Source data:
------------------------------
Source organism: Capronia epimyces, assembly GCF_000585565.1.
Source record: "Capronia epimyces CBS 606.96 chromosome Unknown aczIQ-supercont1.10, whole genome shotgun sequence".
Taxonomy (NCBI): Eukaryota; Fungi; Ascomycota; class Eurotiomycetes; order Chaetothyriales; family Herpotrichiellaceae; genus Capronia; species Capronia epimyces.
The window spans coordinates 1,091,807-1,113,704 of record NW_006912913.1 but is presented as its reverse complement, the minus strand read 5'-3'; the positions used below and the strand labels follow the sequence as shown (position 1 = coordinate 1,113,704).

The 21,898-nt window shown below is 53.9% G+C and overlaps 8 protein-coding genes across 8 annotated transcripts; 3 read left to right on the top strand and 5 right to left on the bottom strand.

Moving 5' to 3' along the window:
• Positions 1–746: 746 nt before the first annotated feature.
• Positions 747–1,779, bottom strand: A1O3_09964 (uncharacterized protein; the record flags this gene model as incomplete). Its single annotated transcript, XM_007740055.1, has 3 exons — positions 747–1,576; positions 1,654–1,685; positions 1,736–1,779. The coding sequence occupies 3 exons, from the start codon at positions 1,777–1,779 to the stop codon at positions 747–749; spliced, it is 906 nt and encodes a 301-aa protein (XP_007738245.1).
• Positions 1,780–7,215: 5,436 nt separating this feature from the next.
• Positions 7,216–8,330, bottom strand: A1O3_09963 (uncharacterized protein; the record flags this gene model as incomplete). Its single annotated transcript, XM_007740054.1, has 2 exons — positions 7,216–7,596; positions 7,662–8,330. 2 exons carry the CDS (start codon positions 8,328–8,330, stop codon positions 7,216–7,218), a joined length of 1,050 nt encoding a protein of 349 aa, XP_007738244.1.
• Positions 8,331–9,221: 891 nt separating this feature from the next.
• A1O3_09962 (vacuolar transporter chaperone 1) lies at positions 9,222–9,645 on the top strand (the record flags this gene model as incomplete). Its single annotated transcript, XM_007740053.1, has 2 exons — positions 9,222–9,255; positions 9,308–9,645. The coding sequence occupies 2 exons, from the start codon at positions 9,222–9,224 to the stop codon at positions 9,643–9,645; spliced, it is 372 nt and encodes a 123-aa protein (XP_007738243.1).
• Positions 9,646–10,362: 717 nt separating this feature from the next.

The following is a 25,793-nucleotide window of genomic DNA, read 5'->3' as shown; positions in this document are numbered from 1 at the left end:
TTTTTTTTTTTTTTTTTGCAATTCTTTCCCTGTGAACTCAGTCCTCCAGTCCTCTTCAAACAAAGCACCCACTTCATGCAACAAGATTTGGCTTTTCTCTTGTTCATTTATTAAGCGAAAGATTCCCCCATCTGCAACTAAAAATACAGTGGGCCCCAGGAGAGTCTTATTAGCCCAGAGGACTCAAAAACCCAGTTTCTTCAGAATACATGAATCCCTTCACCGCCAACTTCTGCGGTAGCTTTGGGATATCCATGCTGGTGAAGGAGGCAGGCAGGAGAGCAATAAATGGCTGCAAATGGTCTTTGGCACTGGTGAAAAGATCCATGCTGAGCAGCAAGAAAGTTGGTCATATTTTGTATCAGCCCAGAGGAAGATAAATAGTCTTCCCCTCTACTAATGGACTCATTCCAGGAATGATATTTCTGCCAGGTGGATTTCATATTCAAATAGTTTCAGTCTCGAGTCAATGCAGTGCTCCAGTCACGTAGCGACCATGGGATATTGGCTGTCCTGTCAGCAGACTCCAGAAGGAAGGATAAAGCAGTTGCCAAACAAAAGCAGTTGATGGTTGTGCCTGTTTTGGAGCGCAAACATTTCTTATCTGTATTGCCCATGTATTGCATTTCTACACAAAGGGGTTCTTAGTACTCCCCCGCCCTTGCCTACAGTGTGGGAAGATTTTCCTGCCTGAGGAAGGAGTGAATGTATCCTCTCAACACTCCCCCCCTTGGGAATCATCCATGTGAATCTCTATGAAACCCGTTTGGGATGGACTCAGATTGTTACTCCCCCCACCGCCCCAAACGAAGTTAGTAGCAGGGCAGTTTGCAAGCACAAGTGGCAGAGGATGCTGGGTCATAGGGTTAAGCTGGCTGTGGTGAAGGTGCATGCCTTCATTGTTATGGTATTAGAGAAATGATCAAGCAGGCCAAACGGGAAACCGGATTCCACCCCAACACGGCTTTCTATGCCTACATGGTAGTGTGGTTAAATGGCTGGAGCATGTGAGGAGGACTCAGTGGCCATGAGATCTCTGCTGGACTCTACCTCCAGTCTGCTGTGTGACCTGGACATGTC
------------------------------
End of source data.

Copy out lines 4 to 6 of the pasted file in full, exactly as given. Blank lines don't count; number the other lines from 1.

The window spans coordinates 1,091,807-1,113,704 of record NW_006912913.1 but is presented as its reverse complement, the minus strand read 5'-3'; the positions used below and the strand labels follow the sequence as shown (position 1 = coordinate 1,113,704).

The 21,898-nt window shown below is 53.9% G+C and overlaps 8 protein-coding genes across 8 annotated transcripts; 3 read left to right on the top strand and 5 right to left on the bottom strand.

Moving 5' to 3' along the window: